31Then he returned from the region of Tyre, and went by way of Sidon towards the Sea of Galilee, in the region of the Decapolis. 32They brought to him a deaf man who had an impediment in his speech; and they begged him to lay his hand on him. 33He took him aside in private, away from the crowd, and put his fingers into his ears, and he spat and touched his tongue. 34Then looking up to heaven, he sighed and said to him, “Ephphatha,” that is, “Be opened.” 35And immediately his ears were opened, his tongue was released, and he spoke plainly. 36Then Jesus e Gk they ordered them to tell no one; but the more he ordered them, the more zealously they proclaimed it. 37They were astounded beyond measure, saying, “He has done everything well; he even makes the deaf to hear and the mute to speak.”


f Or earth

a Other ancient authorities add And another took a spear and pierced his side, and out came water and blood

b Or gave up his spirit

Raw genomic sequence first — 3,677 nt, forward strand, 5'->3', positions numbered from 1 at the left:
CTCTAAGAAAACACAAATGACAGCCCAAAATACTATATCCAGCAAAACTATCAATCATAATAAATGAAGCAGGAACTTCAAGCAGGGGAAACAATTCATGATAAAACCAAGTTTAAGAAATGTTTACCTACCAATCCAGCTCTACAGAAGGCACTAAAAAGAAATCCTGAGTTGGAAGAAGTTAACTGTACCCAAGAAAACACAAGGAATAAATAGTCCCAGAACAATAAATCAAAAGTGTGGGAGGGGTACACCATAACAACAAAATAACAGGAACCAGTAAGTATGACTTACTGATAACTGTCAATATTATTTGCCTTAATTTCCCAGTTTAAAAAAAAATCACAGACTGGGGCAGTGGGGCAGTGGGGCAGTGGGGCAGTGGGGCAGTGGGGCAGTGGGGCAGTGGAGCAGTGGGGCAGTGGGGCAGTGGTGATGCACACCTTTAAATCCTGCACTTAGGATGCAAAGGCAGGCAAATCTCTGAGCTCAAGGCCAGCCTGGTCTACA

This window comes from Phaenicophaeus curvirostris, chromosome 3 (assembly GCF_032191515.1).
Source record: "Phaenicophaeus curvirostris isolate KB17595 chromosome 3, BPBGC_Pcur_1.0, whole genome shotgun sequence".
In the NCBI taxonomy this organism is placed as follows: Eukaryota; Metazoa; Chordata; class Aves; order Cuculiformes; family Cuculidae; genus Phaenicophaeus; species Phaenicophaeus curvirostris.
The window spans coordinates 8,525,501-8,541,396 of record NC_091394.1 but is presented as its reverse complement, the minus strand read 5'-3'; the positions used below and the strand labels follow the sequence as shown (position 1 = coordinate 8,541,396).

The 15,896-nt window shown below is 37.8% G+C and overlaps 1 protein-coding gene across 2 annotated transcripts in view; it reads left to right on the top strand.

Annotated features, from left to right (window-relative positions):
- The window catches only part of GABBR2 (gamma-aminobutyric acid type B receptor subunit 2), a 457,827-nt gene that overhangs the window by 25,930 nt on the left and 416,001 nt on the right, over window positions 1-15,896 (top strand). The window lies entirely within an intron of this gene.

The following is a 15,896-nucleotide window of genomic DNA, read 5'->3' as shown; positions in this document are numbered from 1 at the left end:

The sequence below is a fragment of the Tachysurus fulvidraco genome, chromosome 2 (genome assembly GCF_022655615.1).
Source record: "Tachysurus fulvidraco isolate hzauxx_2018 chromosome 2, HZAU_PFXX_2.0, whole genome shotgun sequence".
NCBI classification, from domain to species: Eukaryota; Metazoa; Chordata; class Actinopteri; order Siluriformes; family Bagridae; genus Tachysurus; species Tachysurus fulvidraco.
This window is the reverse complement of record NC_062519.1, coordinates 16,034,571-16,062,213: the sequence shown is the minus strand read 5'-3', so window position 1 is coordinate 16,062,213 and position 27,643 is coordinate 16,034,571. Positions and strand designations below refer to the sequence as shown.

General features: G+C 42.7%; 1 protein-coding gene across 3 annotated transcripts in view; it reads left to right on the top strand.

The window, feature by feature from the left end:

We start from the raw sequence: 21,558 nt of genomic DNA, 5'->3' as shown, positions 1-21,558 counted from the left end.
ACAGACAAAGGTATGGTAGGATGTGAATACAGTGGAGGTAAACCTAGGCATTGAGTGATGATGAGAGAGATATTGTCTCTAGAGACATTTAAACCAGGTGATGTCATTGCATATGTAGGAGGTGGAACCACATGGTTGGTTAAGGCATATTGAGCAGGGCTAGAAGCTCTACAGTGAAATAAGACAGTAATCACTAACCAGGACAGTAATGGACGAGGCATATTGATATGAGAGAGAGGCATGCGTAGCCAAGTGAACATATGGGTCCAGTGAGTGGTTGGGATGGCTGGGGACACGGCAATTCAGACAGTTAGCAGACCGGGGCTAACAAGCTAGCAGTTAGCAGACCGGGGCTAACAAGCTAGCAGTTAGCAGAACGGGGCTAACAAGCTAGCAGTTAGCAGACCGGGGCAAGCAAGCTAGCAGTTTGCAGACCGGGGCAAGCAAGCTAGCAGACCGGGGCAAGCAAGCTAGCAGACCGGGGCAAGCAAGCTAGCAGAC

c Or a son of God

d Or Take a guard

e Gk you know how

a Other ancient authorities read the Lord

b Other ancient authorities lack from the dead

c Gk they

Text Commentary view alone

7.1–23 : Traditions of the elders vs. the commandment of God

(Mt 15.1–20 ).

1–5 :

As representatives of the Jerusalem religious establishment, the Pharisees and scribes cultivated oral traditions of the elders supplementary to the law of Moses, in this story focused on purity codes for processing and eating food.

3–4 :

The parenthetical explanation claims that “all the Judeans,” not just the Pharisees, observed their handwashing regulations.

6–8 :

In reply, quoting Isa 29.13 (LXX), Jesus claims that the Pharisees in effect replace the basic Mosaic covenantal commandment of God with their merely human tradition.